During the last two weeks, there’s been a lot of talk about nuclear weapons in Ukraine: specifically, that the Russians might use them.
In an interview with NPR, the political scientist Matthew Bunn said “his best estimate” of the chance Russia uses a nuclear weapon is 10 to 20 percent. And in a widely discussed article, the physicist and ‘existential risk expert’ Max Tegmark gave the chance as 30%.
In a speech on October 6th, Biden referred to the “prospect of Armageddon” and claimed Putin is “not joking” when he talks about using nuclear weapons – comments the New York Times described as “highly unusual for any American president”.
And in an article published four days later, the former CIA director Leon Panetta claimed, “Some intelligence analysts now believe that the probability of the use of tactical nuclear weapons in Ukraine has risen from 1-5 percent at the start of the war to 20-25 percent today”.
Biden and Panetta’s comments are especially notable given their provenance – the current president and former CIA director, respectively. Why the sudden focus on a possible nuclear strike?
There are several different theories. The first and most obvious is that the chance of Russia using nukes actually has increased. Putin suffered humiliating defeats in Kharkiv and Kherson, so the theory goes. And once the Ukrainians retake more territory, he might use nuclear weapons to turn the tide of battle, or to force his enemies to the negotiating table.
Yet as Ian Rons argued in the Daily Sceptic, there are good reasons to believe Putin wouldn’t use nuclear weapons even if his army was on the back foot.
A second theory is that claims about a possible Russian nuclear strike are just Western propaganda – another attempt to portray Putin as a deranged warmonger who must be stopped at all costs.
This seems implausible for the simple reason that exaggerating the risk of a nuclear strike could have the opposite effect – of making Westerners more amenable to de-escalation through diplomacy. Indeed, many pundits have cited the estimates above as a reason to sue for peace.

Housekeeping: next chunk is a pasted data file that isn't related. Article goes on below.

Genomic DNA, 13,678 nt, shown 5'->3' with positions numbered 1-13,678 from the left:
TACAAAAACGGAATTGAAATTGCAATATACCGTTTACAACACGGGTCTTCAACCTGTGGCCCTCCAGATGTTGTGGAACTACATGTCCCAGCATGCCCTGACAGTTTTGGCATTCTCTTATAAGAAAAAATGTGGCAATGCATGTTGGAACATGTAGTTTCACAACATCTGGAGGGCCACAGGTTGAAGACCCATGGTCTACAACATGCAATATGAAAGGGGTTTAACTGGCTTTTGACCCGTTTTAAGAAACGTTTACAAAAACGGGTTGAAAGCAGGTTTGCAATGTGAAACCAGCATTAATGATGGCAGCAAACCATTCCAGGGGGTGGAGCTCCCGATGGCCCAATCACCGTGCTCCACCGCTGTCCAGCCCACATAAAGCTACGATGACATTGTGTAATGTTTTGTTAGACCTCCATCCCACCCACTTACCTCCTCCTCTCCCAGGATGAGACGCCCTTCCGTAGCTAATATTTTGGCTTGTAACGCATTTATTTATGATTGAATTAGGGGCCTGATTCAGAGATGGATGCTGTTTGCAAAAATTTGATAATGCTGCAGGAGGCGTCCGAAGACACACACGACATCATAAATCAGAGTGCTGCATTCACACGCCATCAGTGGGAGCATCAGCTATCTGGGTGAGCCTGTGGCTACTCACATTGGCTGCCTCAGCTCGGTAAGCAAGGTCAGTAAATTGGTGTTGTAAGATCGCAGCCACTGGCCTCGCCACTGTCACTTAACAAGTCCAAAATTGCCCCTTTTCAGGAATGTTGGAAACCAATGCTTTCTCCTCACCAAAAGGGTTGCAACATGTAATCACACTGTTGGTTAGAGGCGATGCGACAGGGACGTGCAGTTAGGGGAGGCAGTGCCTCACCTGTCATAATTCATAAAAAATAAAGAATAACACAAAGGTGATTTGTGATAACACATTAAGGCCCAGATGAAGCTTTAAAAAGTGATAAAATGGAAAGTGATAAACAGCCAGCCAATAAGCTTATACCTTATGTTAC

A third theory is that the U.S. is setting the stage for a false flag attack where it detonates a nuclear bomb and then blames it on Russia – creating a pretext for further escalation. This theory is discussed in a lengthy Substack article by an anonymous pro-Russian commentator.
But it seems difficult to believe the U.S. would carry out such a risky operation – which really could spark World War 3. After all, America has already achieved its main strategic objectives: degrading Russia’s armed forces, and driving a wedge between Europe and Russia.
A fourth theory is that the U.S. is preparing the Western public for a climbdown whereby support for Ukraine is withdrawn or some kind of deal is brokered with Russia – perhaps because Western munition stocks are running low.
The fact that Biden referred to “Putin’s off ramp” in his October 6th speech lends some credence to this theory. On the other hand, U.S. officials have repeatedly said they’ll support Ukraine for “as long as it takes”. And according to a recent Washington Post article, they’ve “ruled out the idea of pushing or even nudging Ukraine to the negotiating table”.
I can’t say which, if any, of these theories is right. But it’s certainly alarming to hear presidents and former CIA directors speaking so openly about a potential nuclear strike.